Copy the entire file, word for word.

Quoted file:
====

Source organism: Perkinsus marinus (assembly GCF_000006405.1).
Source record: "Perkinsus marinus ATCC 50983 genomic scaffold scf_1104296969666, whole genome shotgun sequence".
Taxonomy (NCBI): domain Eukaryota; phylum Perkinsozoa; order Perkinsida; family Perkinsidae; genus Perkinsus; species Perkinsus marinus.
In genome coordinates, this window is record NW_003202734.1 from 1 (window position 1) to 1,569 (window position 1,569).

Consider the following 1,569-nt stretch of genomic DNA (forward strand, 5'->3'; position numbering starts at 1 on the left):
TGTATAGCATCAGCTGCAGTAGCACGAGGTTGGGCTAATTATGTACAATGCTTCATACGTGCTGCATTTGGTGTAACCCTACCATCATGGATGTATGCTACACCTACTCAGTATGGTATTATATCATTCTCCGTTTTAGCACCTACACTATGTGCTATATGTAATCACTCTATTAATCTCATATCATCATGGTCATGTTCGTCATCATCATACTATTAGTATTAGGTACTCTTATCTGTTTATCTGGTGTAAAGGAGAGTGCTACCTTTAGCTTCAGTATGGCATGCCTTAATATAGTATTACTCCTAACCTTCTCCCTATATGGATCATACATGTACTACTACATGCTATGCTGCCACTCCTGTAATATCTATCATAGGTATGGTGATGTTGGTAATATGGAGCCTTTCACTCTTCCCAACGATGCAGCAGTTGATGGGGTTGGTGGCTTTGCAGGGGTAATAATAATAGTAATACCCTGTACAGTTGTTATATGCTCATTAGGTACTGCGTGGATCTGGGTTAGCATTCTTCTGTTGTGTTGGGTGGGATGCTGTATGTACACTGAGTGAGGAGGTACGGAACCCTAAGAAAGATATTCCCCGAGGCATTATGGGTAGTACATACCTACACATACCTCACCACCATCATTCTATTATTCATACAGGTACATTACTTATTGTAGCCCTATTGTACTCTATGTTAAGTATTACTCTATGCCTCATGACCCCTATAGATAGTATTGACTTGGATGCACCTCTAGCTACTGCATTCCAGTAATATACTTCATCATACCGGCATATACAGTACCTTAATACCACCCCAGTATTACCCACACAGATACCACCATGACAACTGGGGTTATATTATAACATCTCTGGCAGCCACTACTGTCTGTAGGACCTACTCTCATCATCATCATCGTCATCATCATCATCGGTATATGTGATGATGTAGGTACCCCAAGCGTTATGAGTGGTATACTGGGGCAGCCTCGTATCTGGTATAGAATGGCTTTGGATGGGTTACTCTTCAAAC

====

Source organism: Perkinsus marinus (assembly GCF_000006405.1).
Source record: "Perkinsus marinus ATCC 50983 genomic scaffold scf_1104296969666, whole genome shotgun sequence".
Taxonomy (NCBI): domain Eukaryota; phylum Perkinsozoa; order Perkinsida; family Perkinsidae; genus Perkinsus; species Perkinsus marinus.
In genome coordinates, this window is record NW_003202734.1 from 1 (window position 1) to 1,569 (window position 1,569).

Consider the following 1,569-nt stretch of genomic DNA (forward strand, 5'->3'; position numbering starts at 1 on the left):
TGTATAGCATCAGCTGCAGTAGCACGAGGTTGGGCTAATTATGTACAATGCTTCATACGTGCTGCATTTGGTGTAACCCTACCATCATGGATGTATGCTACACCTACTCAGTATGGTATTATATCATTCTCCGTTTTAGCACCTACACTATGTGCTATATGTAATCACTCTATTAATCTCATATCATCATGGTCATGTTCGTCATCATCATACTATTAGTATTAGGTACTCTTATCTGTTTATCTGGTGTAAAGGAGAGTGCTACCTTTAGCTTCAGTATGGCATGCCTTAATATAGTATTACTCCTAACCTTCTCCCTATATGGATCATACATGTACTACTACATGCTATGCTGCCACTCCTGTAATATCTATCATAGGTATGGTGATGTTGGTAATATGGAGCCTTTCACTCTTCCCAACGATGCAGCAGTTGATGGGGTTGGTGGCTTTGCAGGGGTAATAATAATAGTAATACCCTGTACAGTTGTTATATGCTCATTAGGTACTGCGTGGATCTGGGTTAGCATTCTTCTGTTGTGTTGGGTGGGATGCTGTATGTACACTGAGTGAGGAGGTACGGAACCCTAAGAAAGATATTCCCCGAGGCATTATGGGTAGTACATACCTACACATACCTCACCACCATCATTCTATTATTCATACAGGTACATTACTTATTGTAGCCCTATTGTACTCTATGTTAAGTATTACTCTATGCCTCATGACCCCTATAGATAGTATTGACTTGGATGCACCTCTAGCTACTGCATTCCAGTAATATACTTCATCATACCGGCATATACAGTACCTTAATACCACCCCAGTATTACCCACACAGATACCACCATGACAACTGGGGTTATATTATAACATCTCTGGCAGCCACTACTGTCTGTAGGACCTACTCTCATCATCATCATCGTCATCATCATCATCGGTATATGTGATGATGTAGGTACCCCAAGCGTTATGAGTGGTATACTGGGGCAGCCTCGTATCTGGTATAGAATGGCTTTGGATGGGTTACTCTTCAAAC